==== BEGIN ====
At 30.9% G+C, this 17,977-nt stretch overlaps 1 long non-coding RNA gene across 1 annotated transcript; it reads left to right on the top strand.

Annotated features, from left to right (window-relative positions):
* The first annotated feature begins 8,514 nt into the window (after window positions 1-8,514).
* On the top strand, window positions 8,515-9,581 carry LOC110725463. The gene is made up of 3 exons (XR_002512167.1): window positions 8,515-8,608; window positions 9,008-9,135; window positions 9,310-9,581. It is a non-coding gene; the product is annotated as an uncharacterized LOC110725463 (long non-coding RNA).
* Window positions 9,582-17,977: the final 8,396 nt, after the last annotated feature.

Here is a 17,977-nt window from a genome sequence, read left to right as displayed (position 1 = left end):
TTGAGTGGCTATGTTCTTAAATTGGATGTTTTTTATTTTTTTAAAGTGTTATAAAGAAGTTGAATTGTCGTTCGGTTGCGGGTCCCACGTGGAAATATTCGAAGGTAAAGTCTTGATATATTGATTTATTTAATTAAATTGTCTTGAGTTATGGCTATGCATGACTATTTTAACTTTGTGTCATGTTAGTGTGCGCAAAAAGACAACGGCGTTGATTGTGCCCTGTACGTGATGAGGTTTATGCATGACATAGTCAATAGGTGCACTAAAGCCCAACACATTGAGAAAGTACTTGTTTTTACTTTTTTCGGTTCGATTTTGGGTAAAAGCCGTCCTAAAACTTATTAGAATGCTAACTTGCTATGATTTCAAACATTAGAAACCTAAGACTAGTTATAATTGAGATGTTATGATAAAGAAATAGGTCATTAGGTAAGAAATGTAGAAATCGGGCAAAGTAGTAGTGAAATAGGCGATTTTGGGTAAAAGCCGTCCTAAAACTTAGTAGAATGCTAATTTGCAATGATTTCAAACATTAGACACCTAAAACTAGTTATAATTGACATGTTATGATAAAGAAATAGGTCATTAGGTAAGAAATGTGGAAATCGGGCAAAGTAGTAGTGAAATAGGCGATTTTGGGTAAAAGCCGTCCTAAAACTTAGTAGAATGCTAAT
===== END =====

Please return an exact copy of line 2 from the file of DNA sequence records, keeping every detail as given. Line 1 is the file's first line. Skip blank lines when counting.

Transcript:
Annotated features, from left to right (window-relative positions):